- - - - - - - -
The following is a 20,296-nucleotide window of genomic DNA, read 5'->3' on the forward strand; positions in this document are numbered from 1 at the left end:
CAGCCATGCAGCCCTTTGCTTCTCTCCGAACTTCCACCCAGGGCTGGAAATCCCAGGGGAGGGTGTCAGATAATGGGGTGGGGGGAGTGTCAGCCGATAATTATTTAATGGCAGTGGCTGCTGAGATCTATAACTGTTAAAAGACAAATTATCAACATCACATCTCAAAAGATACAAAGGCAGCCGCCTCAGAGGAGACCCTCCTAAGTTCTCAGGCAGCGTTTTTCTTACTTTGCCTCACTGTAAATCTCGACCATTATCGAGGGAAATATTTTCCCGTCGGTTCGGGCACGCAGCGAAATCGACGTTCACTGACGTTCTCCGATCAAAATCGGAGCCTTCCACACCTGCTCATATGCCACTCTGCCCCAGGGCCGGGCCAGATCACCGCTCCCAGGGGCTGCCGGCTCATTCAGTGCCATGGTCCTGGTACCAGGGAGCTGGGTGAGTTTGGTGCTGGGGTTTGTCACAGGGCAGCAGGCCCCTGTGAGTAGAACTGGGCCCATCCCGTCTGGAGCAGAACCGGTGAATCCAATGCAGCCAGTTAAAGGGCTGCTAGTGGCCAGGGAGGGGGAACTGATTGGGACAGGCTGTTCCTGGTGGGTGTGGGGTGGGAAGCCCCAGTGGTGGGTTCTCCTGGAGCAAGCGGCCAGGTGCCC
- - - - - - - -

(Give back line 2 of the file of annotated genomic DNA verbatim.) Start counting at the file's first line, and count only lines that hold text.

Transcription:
CAGCCATGCAGCCCTTTGCTTCTCTCCGAACTTCCACCCAGGGCTGGAAATCCCAGGGGAGGGTGTCAGATAATGGGGTGGGGGGAGTGTCAGCCGATAATTATTTAATGGCAGTGGCTGCTGAGATCTATAACTGTTAAAAGACAAATTATCAACATCACATCTCAAAAGATACAAAGGCAGCCGCCTCAGAGGAGACCCTCCTAAGTTCTCAGGCAGCGTTTTTCTTACTTTGCCTCACTGTAAATCTCGACCATTATCGAGGGAAATATTTTCCCGTCGGTTCGGGCACGCAGCGAAATCGACGTTCACTGACGTTCTCCGATCAAAATCGGAGCCTTCCACACCTGCTCATATGCCACTCTGCCCCAGGGCCGGGCCAGATCACCGCTCCCAGGGGCTGCCGGCTCATTCAGTGCCATGGTCCTGGTACCAGGGAGCTGGGTGAGTTTGGTGCTGGGGTTTGTCACAGGGCAGCAGGCCCCTGTGAGTAGAACTGGGCCCATCCCGTCTGGAGCAGAACCGGTGAATCCAATGCAGCCAGTTAAAGGGCTGCTAGTGGCCAGGGAGGGGGAACTGATTGGGACAGGCTGTTCCTGGTGGGTGTGGGGTGGGAAGCCCCAGTGGTGGGTTCTCCTGGAGCAAGCGGCCAGGTGCCC